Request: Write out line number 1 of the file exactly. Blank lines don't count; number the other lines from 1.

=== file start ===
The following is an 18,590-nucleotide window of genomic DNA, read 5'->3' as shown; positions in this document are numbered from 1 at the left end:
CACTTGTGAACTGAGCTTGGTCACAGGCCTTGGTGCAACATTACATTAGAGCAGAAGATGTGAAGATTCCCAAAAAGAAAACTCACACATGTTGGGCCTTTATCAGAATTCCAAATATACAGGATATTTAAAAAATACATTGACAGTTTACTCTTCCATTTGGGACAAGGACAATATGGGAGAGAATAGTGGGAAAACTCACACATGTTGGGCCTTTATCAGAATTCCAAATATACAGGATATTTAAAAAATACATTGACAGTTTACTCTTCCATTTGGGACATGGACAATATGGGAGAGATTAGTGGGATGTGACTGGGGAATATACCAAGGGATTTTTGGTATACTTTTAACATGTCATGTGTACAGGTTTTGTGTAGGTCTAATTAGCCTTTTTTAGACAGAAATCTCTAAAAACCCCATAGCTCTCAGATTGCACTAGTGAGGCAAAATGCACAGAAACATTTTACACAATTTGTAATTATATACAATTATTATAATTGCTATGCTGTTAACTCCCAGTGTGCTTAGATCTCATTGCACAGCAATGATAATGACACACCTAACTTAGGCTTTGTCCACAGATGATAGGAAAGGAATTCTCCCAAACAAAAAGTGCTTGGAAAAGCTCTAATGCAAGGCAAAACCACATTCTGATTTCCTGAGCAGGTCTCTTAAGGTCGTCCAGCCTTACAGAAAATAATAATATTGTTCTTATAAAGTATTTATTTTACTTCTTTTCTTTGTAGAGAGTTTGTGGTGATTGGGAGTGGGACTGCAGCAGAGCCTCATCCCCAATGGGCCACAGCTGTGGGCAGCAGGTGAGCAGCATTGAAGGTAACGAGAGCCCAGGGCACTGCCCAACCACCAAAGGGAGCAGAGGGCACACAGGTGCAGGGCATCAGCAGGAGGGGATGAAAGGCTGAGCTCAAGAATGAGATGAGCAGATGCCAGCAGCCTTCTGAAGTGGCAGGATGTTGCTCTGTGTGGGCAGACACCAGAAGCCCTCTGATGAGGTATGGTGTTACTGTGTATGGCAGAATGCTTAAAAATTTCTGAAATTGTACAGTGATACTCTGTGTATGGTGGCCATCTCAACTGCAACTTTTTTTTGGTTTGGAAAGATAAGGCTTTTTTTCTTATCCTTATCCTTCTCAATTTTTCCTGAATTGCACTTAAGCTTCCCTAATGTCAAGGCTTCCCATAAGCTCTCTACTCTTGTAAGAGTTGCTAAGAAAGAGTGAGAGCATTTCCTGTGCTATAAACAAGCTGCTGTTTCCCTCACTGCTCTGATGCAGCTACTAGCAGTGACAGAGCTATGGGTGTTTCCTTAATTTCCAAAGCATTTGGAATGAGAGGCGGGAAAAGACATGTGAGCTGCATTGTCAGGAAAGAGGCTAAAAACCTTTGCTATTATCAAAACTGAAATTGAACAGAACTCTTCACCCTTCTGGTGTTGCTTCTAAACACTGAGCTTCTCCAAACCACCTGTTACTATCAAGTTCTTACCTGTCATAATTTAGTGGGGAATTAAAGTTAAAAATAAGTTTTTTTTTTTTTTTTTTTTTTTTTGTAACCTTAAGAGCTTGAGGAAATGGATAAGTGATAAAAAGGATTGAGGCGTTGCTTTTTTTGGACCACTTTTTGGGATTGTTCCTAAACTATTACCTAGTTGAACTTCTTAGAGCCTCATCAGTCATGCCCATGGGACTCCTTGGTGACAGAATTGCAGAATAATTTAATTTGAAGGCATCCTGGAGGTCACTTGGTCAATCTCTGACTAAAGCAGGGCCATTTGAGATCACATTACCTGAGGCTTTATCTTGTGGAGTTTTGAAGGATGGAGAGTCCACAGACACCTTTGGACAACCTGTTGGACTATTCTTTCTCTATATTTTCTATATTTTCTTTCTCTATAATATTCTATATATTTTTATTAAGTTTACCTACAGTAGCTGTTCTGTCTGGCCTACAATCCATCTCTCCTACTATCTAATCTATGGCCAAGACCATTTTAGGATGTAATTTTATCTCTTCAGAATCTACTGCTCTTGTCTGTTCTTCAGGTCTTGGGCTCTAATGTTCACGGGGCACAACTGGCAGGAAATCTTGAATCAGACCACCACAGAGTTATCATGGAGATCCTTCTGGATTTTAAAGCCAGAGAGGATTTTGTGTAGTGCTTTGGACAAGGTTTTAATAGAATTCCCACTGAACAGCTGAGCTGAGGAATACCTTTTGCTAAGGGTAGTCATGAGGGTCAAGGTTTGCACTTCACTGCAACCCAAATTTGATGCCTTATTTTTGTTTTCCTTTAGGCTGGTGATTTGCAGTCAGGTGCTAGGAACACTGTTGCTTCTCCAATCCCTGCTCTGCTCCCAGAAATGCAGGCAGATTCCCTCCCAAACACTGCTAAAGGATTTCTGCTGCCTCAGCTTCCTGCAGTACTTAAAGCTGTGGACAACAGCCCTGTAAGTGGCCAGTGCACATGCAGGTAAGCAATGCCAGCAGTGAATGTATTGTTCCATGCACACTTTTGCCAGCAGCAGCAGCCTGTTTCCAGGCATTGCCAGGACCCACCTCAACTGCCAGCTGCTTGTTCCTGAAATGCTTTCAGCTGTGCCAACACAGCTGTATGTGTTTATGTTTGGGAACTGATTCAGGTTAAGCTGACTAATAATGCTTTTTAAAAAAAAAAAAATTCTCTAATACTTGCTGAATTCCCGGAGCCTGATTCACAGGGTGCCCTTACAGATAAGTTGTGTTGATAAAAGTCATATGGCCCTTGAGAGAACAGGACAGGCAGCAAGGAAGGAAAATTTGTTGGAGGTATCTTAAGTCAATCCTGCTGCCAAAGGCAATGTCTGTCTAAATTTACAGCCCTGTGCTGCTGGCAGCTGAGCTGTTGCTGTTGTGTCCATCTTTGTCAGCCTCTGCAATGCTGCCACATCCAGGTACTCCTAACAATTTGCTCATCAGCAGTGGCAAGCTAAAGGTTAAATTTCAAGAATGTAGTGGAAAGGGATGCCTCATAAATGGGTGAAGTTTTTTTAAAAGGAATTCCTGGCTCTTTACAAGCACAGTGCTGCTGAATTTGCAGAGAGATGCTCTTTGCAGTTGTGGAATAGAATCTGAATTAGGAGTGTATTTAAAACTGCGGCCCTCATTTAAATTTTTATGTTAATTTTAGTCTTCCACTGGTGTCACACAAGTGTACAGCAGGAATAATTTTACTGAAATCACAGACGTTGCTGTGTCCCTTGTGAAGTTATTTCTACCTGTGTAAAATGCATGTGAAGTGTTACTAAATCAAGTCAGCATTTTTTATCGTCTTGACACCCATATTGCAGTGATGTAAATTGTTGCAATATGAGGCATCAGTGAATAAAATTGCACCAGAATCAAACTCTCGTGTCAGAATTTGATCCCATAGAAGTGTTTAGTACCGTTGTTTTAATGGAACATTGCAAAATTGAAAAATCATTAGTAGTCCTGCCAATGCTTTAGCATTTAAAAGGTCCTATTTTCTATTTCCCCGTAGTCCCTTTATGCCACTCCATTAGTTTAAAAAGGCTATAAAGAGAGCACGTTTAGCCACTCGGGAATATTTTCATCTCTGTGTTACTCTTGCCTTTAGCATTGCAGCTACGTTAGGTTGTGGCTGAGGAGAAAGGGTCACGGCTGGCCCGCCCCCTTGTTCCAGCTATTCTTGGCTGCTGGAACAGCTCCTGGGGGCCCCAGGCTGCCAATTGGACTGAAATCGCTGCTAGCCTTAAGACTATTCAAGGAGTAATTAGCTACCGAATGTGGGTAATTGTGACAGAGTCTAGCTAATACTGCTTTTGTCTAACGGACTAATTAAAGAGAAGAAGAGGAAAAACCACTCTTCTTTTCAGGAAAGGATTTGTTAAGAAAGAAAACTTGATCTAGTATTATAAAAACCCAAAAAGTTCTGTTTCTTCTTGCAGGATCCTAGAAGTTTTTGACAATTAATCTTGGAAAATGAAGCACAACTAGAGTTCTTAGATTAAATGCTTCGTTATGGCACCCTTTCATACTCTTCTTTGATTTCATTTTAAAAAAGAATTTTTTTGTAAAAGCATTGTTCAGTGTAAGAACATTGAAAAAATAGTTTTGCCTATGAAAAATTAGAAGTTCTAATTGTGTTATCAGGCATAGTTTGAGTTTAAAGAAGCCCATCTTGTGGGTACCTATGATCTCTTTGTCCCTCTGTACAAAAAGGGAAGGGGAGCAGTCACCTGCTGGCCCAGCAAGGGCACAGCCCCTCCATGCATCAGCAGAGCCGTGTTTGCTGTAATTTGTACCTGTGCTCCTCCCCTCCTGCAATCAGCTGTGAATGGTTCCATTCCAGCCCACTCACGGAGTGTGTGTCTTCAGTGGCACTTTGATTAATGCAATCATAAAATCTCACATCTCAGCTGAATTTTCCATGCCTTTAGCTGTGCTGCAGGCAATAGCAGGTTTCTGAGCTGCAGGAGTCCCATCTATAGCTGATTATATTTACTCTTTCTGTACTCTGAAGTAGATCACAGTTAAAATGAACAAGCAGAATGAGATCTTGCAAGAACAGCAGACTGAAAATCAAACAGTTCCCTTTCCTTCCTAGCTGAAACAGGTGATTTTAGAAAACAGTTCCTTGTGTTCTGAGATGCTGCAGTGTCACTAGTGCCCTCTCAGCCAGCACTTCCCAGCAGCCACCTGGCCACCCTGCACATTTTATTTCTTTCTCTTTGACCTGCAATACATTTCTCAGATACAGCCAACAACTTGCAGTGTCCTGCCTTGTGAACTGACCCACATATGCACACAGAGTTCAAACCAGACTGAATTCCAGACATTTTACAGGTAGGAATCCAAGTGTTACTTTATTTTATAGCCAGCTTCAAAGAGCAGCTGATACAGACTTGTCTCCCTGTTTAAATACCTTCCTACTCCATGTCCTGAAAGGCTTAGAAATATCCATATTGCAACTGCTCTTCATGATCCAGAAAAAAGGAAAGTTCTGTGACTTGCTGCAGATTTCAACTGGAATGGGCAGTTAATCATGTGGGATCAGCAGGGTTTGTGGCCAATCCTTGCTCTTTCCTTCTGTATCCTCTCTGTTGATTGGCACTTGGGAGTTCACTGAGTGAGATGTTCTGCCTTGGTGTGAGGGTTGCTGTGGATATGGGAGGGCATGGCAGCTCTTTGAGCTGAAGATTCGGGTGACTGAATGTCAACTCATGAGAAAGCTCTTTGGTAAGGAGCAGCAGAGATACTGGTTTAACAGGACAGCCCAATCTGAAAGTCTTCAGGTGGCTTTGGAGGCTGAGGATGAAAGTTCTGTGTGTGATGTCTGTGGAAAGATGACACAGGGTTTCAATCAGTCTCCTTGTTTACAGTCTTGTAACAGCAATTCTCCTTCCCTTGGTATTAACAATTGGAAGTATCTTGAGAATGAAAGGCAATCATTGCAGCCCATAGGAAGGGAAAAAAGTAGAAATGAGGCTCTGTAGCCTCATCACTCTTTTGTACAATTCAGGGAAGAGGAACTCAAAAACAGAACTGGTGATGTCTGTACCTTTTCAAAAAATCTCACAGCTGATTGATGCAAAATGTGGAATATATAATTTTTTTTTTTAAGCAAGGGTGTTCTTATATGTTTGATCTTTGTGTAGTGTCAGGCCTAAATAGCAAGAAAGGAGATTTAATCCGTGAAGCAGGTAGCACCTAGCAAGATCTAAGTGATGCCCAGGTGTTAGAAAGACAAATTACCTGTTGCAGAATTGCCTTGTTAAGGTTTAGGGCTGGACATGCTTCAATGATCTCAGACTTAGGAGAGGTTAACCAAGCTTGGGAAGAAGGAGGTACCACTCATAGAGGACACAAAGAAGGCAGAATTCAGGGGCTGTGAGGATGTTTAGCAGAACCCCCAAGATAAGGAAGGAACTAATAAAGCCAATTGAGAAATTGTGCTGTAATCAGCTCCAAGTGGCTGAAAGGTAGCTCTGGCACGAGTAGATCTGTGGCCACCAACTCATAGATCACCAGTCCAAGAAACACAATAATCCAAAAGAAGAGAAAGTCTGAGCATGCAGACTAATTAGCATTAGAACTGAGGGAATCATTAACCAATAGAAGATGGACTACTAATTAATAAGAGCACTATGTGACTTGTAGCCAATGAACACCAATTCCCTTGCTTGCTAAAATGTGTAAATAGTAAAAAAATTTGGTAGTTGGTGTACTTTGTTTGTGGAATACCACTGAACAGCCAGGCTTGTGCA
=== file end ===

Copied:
The following is an 18,590-nucleotide window of genomic DNA, read 5'->3' as shown; positions in this document are numbered from 1 at the left end: